GE knows that the power sector serves as a model for other industries around the world. We believe that lower-carbon solutions, such as renewable energy supported by gas power, can contribute to a more decarbonized energy future. GE offers the industry’s most experienced gas turbine fleet in hydrogen and similar low-BTU fuel operations, with more than eight million operating hours in decades of use across more than 100 gas turbines. 

Why gas power for India?

Gas plays a vital role in meeting India’s renewable energy goals

Gas-based thermal power has inherent flexible characteristics that makes it ideal for grid firming. Gas power can also achieve single-digit NOx emissions, 50% lower CO2 emissions as compared to coal, and doesn’t produce any ash or sulphur. With India’s mature gas pipeline, it can be deployed just about anywhere in the country to provide quick, efficient power to help support India’s growing energy needs. Browse below to learn more about the benefits of GE's gas turbines for India.

Fast start

The shorter the start-up time, the quicker a turbine can achieve minimum load and support additional power needs. Gas units take the least time required for start-up and consume less energy per MW, making them well suited for supporting the variable nature of renewable power. In fact, some gas turbines can reach full plant load in less than 15 minutes. This flexibility allows grid operators to quickly dispatch gas power when needed and shut down or schedule for minimum load when renewable power is abundant.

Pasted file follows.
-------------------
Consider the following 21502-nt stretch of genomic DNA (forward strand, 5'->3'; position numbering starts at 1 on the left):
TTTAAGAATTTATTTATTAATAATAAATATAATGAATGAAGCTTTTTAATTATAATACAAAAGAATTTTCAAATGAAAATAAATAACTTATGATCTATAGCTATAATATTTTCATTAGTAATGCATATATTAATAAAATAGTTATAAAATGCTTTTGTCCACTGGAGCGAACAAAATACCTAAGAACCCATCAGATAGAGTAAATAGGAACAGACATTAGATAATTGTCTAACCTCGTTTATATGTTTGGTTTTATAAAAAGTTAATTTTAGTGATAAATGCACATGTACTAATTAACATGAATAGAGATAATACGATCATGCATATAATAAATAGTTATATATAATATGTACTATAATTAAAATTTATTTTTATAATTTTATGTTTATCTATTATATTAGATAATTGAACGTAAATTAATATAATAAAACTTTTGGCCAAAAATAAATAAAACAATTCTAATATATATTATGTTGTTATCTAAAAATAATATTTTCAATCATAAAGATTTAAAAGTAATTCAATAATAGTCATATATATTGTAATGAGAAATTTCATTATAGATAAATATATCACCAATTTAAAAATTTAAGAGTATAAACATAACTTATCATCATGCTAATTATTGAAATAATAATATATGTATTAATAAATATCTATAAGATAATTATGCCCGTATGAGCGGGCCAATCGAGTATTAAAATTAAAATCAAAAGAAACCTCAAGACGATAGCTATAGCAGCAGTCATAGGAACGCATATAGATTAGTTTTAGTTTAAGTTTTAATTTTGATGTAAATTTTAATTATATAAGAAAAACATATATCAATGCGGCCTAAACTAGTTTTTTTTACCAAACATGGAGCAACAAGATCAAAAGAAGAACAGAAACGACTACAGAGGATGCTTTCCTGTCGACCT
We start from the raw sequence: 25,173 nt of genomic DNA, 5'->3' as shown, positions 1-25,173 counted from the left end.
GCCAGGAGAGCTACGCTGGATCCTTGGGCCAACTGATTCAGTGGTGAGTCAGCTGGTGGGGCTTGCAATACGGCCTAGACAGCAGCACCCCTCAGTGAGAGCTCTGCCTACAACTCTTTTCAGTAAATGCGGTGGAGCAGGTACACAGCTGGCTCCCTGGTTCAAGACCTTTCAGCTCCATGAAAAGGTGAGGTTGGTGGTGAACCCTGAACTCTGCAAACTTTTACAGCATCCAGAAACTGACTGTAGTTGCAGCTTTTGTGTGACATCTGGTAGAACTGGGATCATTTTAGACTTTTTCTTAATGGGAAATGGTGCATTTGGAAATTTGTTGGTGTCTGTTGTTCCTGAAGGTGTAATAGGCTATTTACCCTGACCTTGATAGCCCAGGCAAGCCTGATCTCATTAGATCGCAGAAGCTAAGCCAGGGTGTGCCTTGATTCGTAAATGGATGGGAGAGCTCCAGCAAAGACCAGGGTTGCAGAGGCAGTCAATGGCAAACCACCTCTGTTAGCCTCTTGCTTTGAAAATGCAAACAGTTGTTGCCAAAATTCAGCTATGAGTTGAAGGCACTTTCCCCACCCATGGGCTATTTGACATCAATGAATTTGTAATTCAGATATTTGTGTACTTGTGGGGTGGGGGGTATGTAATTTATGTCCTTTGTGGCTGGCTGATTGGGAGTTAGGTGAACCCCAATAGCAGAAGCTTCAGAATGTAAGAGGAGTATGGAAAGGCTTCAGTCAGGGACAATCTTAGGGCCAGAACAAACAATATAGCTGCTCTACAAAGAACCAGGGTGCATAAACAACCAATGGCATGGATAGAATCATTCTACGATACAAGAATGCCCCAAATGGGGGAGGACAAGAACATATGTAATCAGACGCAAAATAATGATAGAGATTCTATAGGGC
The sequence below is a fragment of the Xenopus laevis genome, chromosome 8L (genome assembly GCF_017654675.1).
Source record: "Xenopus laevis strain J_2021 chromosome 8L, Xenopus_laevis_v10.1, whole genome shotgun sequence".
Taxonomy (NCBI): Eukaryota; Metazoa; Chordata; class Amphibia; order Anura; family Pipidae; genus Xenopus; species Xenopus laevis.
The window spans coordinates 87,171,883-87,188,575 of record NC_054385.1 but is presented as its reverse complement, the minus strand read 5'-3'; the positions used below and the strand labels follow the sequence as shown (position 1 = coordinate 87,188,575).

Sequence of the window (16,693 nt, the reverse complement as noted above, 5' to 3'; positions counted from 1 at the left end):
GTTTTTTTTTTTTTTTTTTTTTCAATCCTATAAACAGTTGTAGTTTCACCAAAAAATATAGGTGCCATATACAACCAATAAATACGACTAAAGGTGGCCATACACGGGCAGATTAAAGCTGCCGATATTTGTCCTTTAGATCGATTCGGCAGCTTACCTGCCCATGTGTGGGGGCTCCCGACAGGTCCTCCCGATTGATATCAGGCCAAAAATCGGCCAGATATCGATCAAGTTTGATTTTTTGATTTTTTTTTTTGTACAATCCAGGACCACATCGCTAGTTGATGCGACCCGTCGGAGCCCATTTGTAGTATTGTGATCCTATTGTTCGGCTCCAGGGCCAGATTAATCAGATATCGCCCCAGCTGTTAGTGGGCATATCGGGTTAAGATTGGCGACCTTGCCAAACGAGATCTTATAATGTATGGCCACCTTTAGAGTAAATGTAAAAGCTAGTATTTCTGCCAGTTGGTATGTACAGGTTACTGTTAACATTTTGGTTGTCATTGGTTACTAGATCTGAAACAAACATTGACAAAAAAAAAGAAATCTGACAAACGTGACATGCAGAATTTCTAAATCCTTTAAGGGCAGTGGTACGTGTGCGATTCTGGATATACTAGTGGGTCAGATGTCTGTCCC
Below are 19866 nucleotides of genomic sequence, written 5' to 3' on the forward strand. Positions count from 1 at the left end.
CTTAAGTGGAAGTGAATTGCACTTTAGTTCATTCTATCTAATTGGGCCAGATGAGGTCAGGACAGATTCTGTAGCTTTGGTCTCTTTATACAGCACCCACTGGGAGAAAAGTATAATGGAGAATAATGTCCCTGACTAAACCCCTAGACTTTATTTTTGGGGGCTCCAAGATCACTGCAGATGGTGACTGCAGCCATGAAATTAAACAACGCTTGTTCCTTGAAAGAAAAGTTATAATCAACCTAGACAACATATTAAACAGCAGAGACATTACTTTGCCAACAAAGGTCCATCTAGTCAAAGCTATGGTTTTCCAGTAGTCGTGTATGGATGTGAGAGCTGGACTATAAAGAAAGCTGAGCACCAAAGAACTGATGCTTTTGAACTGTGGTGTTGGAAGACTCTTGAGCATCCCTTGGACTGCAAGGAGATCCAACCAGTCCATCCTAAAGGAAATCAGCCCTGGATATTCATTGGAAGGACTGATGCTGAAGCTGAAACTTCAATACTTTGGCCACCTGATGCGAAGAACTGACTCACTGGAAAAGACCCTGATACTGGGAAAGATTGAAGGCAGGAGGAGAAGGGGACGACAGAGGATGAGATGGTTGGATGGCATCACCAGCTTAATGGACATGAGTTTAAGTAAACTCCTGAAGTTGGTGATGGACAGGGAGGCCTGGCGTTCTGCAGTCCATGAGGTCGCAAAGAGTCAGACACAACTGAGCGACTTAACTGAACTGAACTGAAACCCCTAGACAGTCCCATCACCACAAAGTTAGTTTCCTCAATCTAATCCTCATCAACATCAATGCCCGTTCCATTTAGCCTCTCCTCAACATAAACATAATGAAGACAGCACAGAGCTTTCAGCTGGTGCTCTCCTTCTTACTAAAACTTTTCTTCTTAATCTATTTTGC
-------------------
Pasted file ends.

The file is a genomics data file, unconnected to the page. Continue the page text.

High ramp rate

Higher ramp rates allow the plant operator to adjust net power more rapidly to meet changing demand caused by the variability of solar and wind power. Gas turbines ramp the fastest of all energy generation solutions—up to 88 MW in a minute.

Operational flexibility

High part load efficiency, a low minimum load, and deeper turndown all contribute to the flexibility of aeroderivative (aero) gas turbines. Aeros are also hydrogen-capable and can operate on a wide variety of fuels, like natural gas, diesel, and aviation fuel—but can also be configured to operate on fuels such as naphtha, LPG, ethane, ethanol, bio-diesel, and more.

Quick install time

Get up and running with power when you need it. GE’s trailer-mounted TM2500 can be installed in less than three months, and our other aero gas turbines can be up and running in six months, helping you get the dispatchable power you need.